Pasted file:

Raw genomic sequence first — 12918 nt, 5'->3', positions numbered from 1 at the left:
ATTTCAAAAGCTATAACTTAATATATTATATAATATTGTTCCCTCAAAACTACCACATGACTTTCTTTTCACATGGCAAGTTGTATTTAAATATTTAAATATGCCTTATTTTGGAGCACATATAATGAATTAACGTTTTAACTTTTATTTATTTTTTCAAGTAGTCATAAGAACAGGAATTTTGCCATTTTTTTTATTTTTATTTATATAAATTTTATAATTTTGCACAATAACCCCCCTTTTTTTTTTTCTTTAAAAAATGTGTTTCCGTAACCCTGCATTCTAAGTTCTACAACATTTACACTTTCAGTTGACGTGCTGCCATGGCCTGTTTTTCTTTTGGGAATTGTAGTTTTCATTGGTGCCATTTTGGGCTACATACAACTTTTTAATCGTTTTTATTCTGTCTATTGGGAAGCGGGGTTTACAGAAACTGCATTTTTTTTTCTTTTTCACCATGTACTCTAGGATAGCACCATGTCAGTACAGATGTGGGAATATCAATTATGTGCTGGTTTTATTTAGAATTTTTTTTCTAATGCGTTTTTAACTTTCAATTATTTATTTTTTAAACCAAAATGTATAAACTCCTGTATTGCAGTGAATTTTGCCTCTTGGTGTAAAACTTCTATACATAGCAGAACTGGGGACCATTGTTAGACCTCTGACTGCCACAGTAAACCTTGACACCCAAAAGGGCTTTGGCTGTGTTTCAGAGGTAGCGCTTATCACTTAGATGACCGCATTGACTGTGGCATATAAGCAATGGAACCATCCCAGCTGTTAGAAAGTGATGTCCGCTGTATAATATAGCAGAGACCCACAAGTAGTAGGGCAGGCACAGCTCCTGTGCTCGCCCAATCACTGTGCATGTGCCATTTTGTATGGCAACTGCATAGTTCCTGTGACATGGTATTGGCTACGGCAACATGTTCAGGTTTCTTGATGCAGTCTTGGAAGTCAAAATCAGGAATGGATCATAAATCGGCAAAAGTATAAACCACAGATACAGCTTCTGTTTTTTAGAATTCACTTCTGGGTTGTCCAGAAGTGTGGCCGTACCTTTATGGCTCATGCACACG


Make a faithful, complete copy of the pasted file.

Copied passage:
Raw genomic sequence first — 12918 nt, 5'->3', positions numbered from 1 at the left:
ATTTCAAAAGCTATAACTTAATATATTATATAATATTGTTCCCTCAAAACTACCACATGACTTTCTTTTCACATGGCAAGTTGTATTTAAATATTTAAATATGCCTTATTTTGGAGCACATATAATGAATTAACGTTTTAACTTTTATTTATTTTTTCAAGTAGTCATAAGAACAGGAATTTTGCCATTTTTTTTATTTTTATTTATATAAATTTTATAATTTTGCACAATAACCCCCCTTTTTTTTTTTCTTTAAAAAATGTGTTTCCGTAACCCTGCATTCTAAGTTCTACAACATTTACACTTTCAGTTGACGTGCTGCCATGGCCTGTTTTTCTTTTGGGAATTGTAGTTTTCATTGGTGCCATTTTGGGCTACATACAACTTTTTAATCGTTTTTATTCTGTCTATTGGGAAGCGGGGTTTACAGAAACTGCATTTTTTTTTCTTTTTCACCATGTACTCTAGGATAGCACCATGTCAGTACAGATGTGGGAATATCAATTATGTGCTGGTTTTATTTAGAATTTTTTTTCTAATGCGTTTTTAACTTTCAATTATTTATTTTTTAAACCAAAATGTATAAACTCCTGTATTGCAGTGAATTTTGCCTCTTGGTGTAAAACTTCTATACATAGCAGAACTGGGGACCATTGTTAGACCTCTGACTGCCACAGTAAACCTTGACACCCAAAAGGGCTTTGGCTGTGTTTCAGAGGTAGCGCTTATCACTTAGATGACCGCATTGACTGTGGCATATAAGCAATGGAACCATCCCAGCTGTTAGAAAGTGATGTCCGCTGTATAATATAGCAGAGACCCACAAGTAGTAGGGCAGGCACAGCTCCTGTGCTCGCCCAATCACTGTGCATGTGCCATTTTGTATGGCAACTGCATAGTTCCTGTGACATGGTATTGGCTACGGCAACATGTTCAGGTTTCTTGATGCAGTCTTGGAAGTCAAAATCAGGAATGGATCATAAATCGGCAAAAGTATAAACCACAGATACAGCTTCTGTTTTTTAGAATTCACTTCTGGGTTGTCCAGAAGTGTGGCCGTACCTTTATGGCTCATGCACACG